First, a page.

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Q&A/Central bank head on Taiwan's economy in 2023, outlook for 2024

12/15/2023 06:07 PM
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The Central Bank of the Republic of China (Taiwan) in Taipei. CNA file photo
The Central Bank of the Republic of China (Taiwan) in Taipei. CNA file photo

Taipei, Dec. 15 (CNA) Following the conclusion of the Central Bank of the Republic of China's (Taiwan) quarterly policy-making meeting on Thursday, CNA has compiled a summary of a post-meeting Q&A session with the bank's Governor Yang Chin-long (楊金龍).

Q: Why did the Central Bank cut GDP growth for 2023 and raise it for 2024?

Taiwan's 2023 growth rate forecast has been revised downward several times, going from an initial 1.46 percent to 1.40 percent.

Yang cited slower-than-expected destocking by manufacturers, as well as the effects on exports and subsequent impact on investments from major countries tightening monetary policy since the end of 2022.

For 2024, Yang said the global economy was expected to revive, with investments rising and domestic consumption stable.

Compounded by a lower baseline in 2023, the growth rate prediction is raised to 3.12 percent, Yang added.

Q: How does the central Bank view current inflation?

Yang said that the central bank had adjusted its inflation forecast upward multiple times amid soaring entertainment prices.

On top of that, a bird flu outbreak and weather conditions affected produce supply and drove up food prices, Yang added.

Inflation has become difficult to predict due to the increasing complexity of influence factors, Yang said.

Yang said global inflation had been boosted by the pandemic, global supply chain bottlenecks, and the Russian-Ukrainian war, adding that even as the pandemic passed and economies revived, the inflationary pressure source shifted from commodities to services.

Dec. 6: CPI growth hits 2.90% in November boosted by higher food prices

Q: As the central bank predicts inflation to ease up, does that imply the rate hike cycle is ending?

Tight monetary policies will only see an end when inflation rates remain lower than 2 percent, Yang said.

According to the central bank's forecast, domestic inflation for Q1 and Q2 will be above 2 percent, Yang said.

Moreover, it is generally believed that the U.S. Federal Reserve will cut rates in the latter half of 2024, so Taiwan's baseline monetary policies will likely remain tight, Yang added.

Q: The Fed has implied cutting rates three times next year, will Taiwan follow suit?

Yang said that Taiwan's policies are indeed influenced by the global market, especially the United States' monetary policies.

Even so, Yang said, Taiwan does not necessarily follow whenever the Fed cuts rates. Taiwan's monetary adjustments are more gradual compared to the U.S.

While Taiwan's rates are unlikely to drop in the first half of 2024, uncertainties remain, Yang said.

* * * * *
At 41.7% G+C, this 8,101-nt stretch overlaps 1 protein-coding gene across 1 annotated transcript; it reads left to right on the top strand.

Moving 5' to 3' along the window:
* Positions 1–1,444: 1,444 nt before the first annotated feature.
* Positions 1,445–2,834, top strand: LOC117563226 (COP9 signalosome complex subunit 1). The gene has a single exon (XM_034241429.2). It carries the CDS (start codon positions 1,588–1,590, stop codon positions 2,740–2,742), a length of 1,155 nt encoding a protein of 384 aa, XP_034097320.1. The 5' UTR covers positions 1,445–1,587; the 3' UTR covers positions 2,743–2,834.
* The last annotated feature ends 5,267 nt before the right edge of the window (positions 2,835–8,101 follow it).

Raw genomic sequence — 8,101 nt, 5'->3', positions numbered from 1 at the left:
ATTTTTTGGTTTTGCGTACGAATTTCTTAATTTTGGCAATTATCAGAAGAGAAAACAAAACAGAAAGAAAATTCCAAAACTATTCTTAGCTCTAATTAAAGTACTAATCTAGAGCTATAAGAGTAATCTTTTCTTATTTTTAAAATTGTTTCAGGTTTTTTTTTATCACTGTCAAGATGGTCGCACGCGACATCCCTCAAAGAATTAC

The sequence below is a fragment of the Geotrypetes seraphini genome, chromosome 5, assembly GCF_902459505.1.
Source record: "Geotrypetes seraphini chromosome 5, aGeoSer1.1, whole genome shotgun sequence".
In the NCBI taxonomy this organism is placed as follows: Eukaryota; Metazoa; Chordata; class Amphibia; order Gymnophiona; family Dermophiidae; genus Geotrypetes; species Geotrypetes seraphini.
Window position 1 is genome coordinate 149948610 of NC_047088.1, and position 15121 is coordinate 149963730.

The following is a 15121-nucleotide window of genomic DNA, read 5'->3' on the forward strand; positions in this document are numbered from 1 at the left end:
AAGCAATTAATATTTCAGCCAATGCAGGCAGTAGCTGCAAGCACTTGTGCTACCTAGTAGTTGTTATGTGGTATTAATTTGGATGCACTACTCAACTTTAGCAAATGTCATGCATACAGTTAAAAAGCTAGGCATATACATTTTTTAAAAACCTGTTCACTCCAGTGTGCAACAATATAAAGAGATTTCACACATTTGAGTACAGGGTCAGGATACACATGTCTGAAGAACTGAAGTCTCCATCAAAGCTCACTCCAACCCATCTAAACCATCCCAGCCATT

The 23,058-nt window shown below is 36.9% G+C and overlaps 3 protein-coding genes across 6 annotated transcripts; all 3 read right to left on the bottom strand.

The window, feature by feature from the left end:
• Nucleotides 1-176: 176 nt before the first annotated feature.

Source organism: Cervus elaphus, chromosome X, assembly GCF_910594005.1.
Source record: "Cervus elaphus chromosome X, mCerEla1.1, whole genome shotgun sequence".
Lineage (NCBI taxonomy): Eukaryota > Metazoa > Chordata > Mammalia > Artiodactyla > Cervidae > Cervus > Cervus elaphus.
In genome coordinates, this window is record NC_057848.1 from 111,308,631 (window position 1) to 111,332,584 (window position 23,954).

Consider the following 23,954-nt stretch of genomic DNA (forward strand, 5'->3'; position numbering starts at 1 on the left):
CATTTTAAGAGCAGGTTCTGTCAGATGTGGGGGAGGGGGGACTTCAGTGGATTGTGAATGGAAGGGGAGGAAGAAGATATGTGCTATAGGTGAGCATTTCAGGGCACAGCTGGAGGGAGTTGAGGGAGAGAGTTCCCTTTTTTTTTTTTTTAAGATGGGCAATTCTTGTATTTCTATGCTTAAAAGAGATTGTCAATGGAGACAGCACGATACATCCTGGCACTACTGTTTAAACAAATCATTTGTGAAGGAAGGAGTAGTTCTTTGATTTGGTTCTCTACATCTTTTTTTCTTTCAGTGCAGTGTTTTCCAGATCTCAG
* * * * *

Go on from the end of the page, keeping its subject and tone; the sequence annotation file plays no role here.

Acknowledging that the central bank had come in for criticism for its "inaccurate" forecasts," Yang said it would be more careful when facing market volatility in the future.

Dec. 14: U.S. dollar dips to below NT$31.3 on dovish Fed

Q: Will foreign investments return to Asia on the occasion that the Fed reverses its current policy? How may such events influence Taiwan's finance market?

The U.S. dollar is a crucial variable for the global financial cycle, Yang said, noting that any policy changes by the Fed affect the dollar's value and in turn capital flows

However, the flow of hot money is often unpredictable and sometimes extreme, Yang said.

Past experiences indicated that short-term, large-sum capital flows results in large fluxes of the finance market, Yang added.

Oct. 7: Foreign investors record net sell of NT$77 billion shares in Taiwan Jan.-Sept.

Q: Has the housing market achieved a soft landing? Will the central bank consider retiring current selective credit controls in 2024?

While no clear definition of a soft landing for a housing market exists, at least two conditions should be met: housing prices gradually decreasing and dampening speculation, Yang said.

Currently, housing prices have slightly dropped, but growth rates remain positive, meaning that controls will continue, Yang added.

Meanwhile, the central bank is also closely watching the market for signs of the housing bubble and to ensure that credit does not concentrate too much on real estate, Yang said.

Yang said the central bank would work with the Financial Supervisory Commission R.O.C. (Taiwan) on another pressure test.

Nov. 9: Housing market in northern Taiwan stays stable in November

Q: Will Japan's central bank policy adjustments result in the appreciation of the Japanese yen?

Yang said that while Japan's current monetary remained loose, the yen may be stronger if policies change.

However, Yang said, the yen's current appreciation is due in part to the market speculating about rate cuts for the greenback.

The dollar plays a crucial role in global currency value, Yang said, adding that when the dollar appreciates, other currencies depreciate, and vice versa.

Yang noted that the situation had been this way since the pandemic.

As for Taiwan's foreign exchange, because currency values are interlinked, the Taiwan dollar cannot decide on its value solely on its fundamentals, Yang said.

This has been especially true as capital flows have dominated the exchange market since the end of the pandemic, Yang added.

(By Pan Tzu-yu, Su Ssu-yun and Wu Kuan-hsien)

Enditem/ASG

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